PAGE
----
Learning fieldbus, developing talent

A knowledge of Fieldbus and a willingness to educate or re-train workers looking to get into skilled automation could go a long way in developing long-term benefits for the manufacturing industry.


According to an engineer I once quoted: “A technology is ‘open’ if the development specification is published and readily available to anyone who wants it. Those who wish to do so can develop a product that is compatible with the technology. Open does not mean that everything connects freely to everything else; it means that within a defined set of rules, anyone that wants to can make products that are compatible with anyone else’s products as long as they conform to the same set of rules.”

FOUNDATION Fieldbus is one of the technologies that claim to be open and nonproprietary. The Foundation was established in September 1994 by a merger of WorldFIP North America and the Interoperable Systems Project. 

In this issue’s cover story, Fieldbus Foundation’s Larry O’Brien (formerly research director for process automation at ARC Advisory Group) offers advice for first-time FOUNDATION Fieldbus users. O’Brien emphasizes the importance of fully understanding the requirements before embarking on a fieldbus project. He also stresses the differences between conventional and FOUNDATION Fieldbus projects. 

In the second story, Mike Gavin, director of performance excellence at MAVERICK Technologies, writes about the shortage of skilled automation professionals in the U.S. and how to reverse the trend. Gavin said, “Reversing this decline requires a thorough understanding of the underlying causes: loss of our current talent base and a lack of an established way to correct it.”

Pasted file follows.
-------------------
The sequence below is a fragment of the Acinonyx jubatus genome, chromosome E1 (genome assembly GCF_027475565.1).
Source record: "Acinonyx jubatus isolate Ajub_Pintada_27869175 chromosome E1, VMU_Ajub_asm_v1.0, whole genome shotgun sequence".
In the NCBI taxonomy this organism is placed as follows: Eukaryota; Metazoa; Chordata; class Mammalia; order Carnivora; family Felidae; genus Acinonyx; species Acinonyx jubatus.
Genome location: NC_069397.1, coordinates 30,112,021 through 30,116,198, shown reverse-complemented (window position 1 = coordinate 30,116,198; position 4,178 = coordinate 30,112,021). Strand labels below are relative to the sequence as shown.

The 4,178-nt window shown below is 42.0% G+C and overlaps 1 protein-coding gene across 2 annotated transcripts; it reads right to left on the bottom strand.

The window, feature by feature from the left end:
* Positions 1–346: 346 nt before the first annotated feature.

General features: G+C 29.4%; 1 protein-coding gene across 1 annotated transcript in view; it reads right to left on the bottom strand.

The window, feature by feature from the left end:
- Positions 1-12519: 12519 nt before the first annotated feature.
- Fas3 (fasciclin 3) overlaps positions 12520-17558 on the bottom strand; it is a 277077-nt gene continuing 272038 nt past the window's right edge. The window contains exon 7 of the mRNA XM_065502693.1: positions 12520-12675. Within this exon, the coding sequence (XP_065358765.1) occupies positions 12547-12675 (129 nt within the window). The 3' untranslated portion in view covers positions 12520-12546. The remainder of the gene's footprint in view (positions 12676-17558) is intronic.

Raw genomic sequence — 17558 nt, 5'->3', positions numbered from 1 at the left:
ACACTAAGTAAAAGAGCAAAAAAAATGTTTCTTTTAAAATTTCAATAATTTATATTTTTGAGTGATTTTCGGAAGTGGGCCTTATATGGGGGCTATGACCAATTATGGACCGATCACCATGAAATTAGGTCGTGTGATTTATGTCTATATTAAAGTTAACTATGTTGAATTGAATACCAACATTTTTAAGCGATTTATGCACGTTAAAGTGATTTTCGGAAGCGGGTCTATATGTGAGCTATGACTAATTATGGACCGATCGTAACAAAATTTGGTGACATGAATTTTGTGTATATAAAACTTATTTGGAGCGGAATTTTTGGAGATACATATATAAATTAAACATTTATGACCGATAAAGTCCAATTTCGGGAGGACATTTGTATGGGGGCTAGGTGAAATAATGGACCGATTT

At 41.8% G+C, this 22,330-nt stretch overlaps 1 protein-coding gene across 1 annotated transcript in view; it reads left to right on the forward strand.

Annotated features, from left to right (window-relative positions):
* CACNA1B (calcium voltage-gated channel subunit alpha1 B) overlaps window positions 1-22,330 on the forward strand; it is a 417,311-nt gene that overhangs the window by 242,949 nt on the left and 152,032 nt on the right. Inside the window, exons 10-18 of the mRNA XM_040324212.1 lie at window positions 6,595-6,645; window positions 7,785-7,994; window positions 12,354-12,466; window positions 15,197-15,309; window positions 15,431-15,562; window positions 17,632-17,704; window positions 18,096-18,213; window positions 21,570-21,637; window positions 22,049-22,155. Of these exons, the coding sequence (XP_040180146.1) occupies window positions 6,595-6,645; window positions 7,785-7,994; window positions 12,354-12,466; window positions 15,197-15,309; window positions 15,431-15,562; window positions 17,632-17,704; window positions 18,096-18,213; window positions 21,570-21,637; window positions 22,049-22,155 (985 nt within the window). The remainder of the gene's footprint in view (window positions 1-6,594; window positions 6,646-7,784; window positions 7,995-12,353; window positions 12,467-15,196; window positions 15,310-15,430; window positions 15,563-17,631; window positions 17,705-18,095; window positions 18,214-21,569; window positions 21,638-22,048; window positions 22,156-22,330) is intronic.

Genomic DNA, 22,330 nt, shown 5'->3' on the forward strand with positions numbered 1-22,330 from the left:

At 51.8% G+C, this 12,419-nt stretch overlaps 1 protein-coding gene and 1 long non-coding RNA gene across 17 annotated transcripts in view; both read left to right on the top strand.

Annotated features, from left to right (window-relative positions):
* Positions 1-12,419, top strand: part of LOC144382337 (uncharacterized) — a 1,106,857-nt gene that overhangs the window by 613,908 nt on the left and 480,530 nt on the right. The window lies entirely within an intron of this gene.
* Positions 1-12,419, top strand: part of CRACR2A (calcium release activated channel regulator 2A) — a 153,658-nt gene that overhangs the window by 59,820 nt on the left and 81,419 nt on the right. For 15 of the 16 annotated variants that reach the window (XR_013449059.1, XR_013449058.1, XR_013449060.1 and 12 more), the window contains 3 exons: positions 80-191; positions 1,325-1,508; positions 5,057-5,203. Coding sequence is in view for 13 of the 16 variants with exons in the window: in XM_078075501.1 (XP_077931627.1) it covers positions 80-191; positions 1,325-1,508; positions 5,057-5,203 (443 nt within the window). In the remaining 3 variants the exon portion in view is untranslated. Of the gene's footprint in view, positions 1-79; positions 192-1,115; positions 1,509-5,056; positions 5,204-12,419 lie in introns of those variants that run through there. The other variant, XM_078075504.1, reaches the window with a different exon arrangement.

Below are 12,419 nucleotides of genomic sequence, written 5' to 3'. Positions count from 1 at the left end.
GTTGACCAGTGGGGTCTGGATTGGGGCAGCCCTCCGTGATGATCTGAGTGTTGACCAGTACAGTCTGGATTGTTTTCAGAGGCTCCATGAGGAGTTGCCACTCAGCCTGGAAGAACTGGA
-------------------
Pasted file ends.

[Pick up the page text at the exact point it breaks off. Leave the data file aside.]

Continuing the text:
According to Gavin, developing automation talent in-house is one way to remedy the automation skills gap. Using ISA and MAVERICK University as examples, Gavin suggests that companies can begin to develop their own automation talent by applying industry best practices to the process of learning, while avoiding the pitfalls.

No comments
Consulting-Specifying Engineer's Product of the Year (POY) contest is the premier award for new products in the HVAC, fire, electrical, and...
Consulting-Specifying Engineer magazine is dedicated to encouraging and recognizing the most talented young individuals...
The MEP Giants program lists the top mechanical, electrical, plumbing, and fire protection engineering firms in the United States.
Commissioning lighting control systems; 2016 Commissioning Giants; Design high-efficiency hot water systems for hospitals; Evaluating condensation and condensate
Solving HVAC challenges; Thermal comfort criteria; Liquid-immersion cooling; Specifying VRF systems; 2016 Product of the Year winners
MEP Giants; MEP Annual Report; Mergers and acquisitions; Passive, active fire protection; LED retrofits; HVAC energy efficiency
Driving motor efficiency; Preventing Arc Flash in mission critical facilities; Integrating alternative power and existing electrical systems
Putting COPS into context; Designing medium-voltage electrical systems; Planning and designing resilient, efficient data centers; The nine steps of designing generator fuel systems
Designing generator systems; Using online commissioning tools; Selective coordination best practices
As brand protection manager for Eaton’s Electrical Sector, Tom Grace oversees counterfeit awareness...
Amara Rozgus is chief editor and content manager of Consulting-Specifier Engineer magazine.
IEEE power industry experts bring their combined experience in the electrical power industry...
Michael Heinsdorf, P.E., LEED AP, CDT is an Engineering Specification Writer at ARCOM MasterSpec.
click me